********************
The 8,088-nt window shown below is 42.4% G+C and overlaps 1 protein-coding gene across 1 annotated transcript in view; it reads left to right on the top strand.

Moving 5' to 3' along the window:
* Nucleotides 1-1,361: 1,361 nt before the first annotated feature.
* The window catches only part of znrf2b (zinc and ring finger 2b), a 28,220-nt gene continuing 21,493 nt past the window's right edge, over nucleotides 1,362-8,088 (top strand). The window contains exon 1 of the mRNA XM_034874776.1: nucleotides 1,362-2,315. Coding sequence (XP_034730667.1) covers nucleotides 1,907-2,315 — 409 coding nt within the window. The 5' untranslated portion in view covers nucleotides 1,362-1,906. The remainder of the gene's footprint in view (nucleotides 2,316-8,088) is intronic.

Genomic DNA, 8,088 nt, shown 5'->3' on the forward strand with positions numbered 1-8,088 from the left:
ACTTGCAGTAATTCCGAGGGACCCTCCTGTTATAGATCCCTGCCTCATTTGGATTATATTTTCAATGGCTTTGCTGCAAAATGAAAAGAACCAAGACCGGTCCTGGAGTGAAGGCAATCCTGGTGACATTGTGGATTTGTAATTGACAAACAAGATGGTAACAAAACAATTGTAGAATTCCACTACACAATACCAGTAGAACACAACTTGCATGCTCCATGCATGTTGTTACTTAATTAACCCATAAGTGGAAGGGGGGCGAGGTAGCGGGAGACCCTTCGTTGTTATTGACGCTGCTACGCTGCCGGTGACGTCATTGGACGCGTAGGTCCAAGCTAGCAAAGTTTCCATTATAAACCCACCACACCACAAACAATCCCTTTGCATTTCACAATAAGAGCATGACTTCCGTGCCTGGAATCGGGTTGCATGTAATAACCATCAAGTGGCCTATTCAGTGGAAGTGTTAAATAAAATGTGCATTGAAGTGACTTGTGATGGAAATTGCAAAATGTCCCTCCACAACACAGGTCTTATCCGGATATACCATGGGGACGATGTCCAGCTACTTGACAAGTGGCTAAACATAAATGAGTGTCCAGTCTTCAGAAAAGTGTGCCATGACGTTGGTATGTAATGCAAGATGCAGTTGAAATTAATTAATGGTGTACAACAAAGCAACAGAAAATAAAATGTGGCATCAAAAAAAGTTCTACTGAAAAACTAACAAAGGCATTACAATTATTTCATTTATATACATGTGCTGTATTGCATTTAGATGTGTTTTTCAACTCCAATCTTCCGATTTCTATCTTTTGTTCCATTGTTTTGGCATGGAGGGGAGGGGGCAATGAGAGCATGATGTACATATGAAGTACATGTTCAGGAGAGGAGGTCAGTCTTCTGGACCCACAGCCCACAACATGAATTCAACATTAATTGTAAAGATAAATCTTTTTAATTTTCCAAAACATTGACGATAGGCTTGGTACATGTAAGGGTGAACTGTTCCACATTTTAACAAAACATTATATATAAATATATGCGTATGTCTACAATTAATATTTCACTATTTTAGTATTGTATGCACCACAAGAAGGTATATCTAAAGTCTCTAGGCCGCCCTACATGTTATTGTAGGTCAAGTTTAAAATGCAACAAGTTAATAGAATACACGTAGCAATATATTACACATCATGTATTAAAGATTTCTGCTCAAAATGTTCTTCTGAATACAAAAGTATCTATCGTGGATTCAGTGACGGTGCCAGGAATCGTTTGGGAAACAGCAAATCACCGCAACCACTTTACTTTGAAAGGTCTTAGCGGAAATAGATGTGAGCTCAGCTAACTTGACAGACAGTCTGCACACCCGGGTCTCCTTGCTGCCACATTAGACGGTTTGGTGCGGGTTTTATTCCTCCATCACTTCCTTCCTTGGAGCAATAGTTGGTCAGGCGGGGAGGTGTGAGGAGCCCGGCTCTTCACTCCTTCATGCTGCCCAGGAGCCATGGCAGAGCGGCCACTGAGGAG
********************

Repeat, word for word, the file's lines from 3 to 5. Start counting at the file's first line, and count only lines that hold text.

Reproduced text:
* Nucleotides 1-1,361: 1,361 nt before the first annotated feature.
* The window catches only part of znrf2b (zinc and ring finger 2b), a 28,220-nt gene continuing 21,493 nt past the window's right edge, over nucleotides 1,362-8,088 (top strand). The window contains exon 1 of the mRNA XM_034874776.1: nucleotides 1,362-2,315. Coding sequence (XP_034730667.1) covers nucleotides 1,907-2,315 — 409 coding nt within the window. The 5' untranslated portion in view covers nucleotides 1,362-1,906. The remainder of the gene's footprint in view (nucleotides 2,316-8,088) is intronic.

Genomic DNA, 8,088 nt, shown 5'->3' on the forward strand with positions numbered 1-8,088 from the left: